This Is Just To Say
By William Carlos Williams – 1883-1963
I have eaten
that were in
you were probably
they were delicious
and so cold
About the Poem
“This Is Just to Say” (1934) is an imagist poem by William Carlos Williams. The three-versed, 28-word poem is an apology about eating the reader’s plums. The poem was written as if it was a note left on a kitchen table. It has been widely parodied.
The poem appears to the reader like a piece of found poetry and has an odd structure. The poem’s meter or rhythm exhibits no regularity of stress or syllable count. Except for lines two and five and lines eight and nine, no two lines have the same metrical form. The consonance of the letters “Th” in lines two, three, and four, as well the consonance of the letter “F” in lines eight and nine, and the letter ‘S’ in lines eleven and twelve give rise to a natural rhythm when the poem is read aloud.
A conspicuous lack of punctuation contributes to the poem’s tonal ambiguity. While the second stanza begins with a conjunction, implying a connection to the first stanza, the third stanza is separated from the first two by the capitalized “Forgive.” In a 1950 interview, John W. Gerber asked the poet what it is that makes “This Is Just to Say,” a poem; Williams replied, “In the first place, it’s metrically absolutely regular… So, dogmatically speaking, it has to be a poem because it goes that way, don’t you see!” Critic Marjorie Perloff writes, “on the page, the three little quatrains look alike; they have roughly the same physical shape. It is typography rather than any kind of phonemic recurrence that provides directions for the speaking voice (or for the eye that reads the lines silently) and that teases out the poem’s meanings.” Additionally, this typographical structure influences any subsequent interpretation on the part of the reader.
Florence Williams’s (Williams’s wife) ”reply” to This Is Just to Say is included as a ‘Detail’ in the partially published Detail & Parody for the poem Paterson (a manuscript at SUNY Buffalo) first appearing in 1982. Since Williams chose to include the ”reply” in his own sequence, it seems likely that he took a note left by his wife and turned it into a ”poem.”
About the Poet
William Carlos Williams was born on September 17, 1883, in Rutherford, New Jersey. He began writing poetry while a student at Horace Mann High School, at which time he made the decision to become both a writer and a doctor. He received his MD from the University of Pennsylvania, where he met and befriended Ezra Pound.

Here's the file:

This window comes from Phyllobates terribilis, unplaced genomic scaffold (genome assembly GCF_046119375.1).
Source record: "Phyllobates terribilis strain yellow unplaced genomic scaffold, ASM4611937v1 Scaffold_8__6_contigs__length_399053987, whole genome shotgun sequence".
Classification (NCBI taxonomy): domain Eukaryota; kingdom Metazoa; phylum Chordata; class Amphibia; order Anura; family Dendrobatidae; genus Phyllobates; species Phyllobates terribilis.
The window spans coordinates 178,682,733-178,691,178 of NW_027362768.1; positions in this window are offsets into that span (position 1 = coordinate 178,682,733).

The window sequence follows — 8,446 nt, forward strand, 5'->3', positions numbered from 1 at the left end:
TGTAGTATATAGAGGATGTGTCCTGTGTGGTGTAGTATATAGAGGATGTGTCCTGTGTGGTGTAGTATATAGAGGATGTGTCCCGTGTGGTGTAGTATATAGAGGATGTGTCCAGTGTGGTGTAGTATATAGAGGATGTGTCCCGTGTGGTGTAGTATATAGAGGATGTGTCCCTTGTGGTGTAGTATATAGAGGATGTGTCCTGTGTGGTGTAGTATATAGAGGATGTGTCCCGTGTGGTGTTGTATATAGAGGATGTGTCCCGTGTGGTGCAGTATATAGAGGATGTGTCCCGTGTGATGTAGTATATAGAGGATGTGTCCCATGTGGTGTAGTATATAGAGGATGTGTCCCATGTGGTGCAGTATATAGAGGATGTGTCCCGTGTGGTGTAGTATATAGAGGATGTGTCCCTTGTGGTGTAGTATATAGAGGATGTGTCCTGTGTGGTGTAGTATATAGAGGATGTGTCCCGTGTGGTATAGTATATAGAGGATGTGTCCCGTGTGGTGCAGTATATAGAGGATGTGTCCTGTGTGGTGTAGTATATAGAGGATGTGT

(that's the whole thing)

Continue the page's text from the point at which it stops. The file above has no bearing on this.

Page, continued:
Pound became a great influence on Williams’s writing and, in 1913, arranged for the London publication of Williams’s second collection, The Tempers. Returning to Rutherford, where Williams sustained a medical practice throughout his life, he began publishing in small magazines and embarked on a prolific career as a poet, novelist, essayist, and playwright.
Following Pound, Williams was one of the principal poets of the Imagist movement; though, as time went on, he began to increasingly disagree with the values put forth in the work of Pound and especially T. S. Eliot, both of whom he felt were too attached to European culture and traditions. Continuing to experiment with new techniques of meter and lineation, Williams sought to invent an entirely fresh—and singularly American—poetic form whose subject matter was centered on the everyday circumstances of life and the lives of common people.
Williams’s influence as a poet spread slowly during the 1920s and 1930s, overshadowed, he felt, by the immense popularity of Eliot’s “The Waste Land.” His work received increasing attention in the 1950s and 1960s as younger poets, including Allen Ginsberg and the Beats, were impressed by the accessibility of his language and his openness as a mentor. His major works include Imaginations (New Directions, 1970); the five-volume epic Paterson, first published by New Directions in 1963 and rereleased in 1992; and Pictures from Brueghel and Other Poems (New Directions, 1962), which was awarded the Pulitzer Prize.
Williams’s health began to decline after a heart attack in 1948 and a series of strokes, but he continued writing up until his death in New Jersey on March 4, 1963.
March 28th, 2023 at 10:19 am
I liked this article. Even though my personal preference is for the T.S.Eliot new criticism school–disclaimer: I was a student of Allen Tate–I do enjoy Williams’ work. And the structural analysis was interesting since too often this is overlooked and some “poets” simply write prose and make it into stanzas. Here this is clearly not the case. Thanks for sharing this example of his work.
March 28th, 2023 at 10:29 am
I’ve always found this poet to be very interesting from the first time I read “The Red Wheelbarrow.” Imagining poems aren’t for everyone, but I find them quirky and interesting.
March 28th, 2023 at 10:25 pm
I find his ass to be very interesting. I’d be pleased to drink the fresh milk from his personal spigot.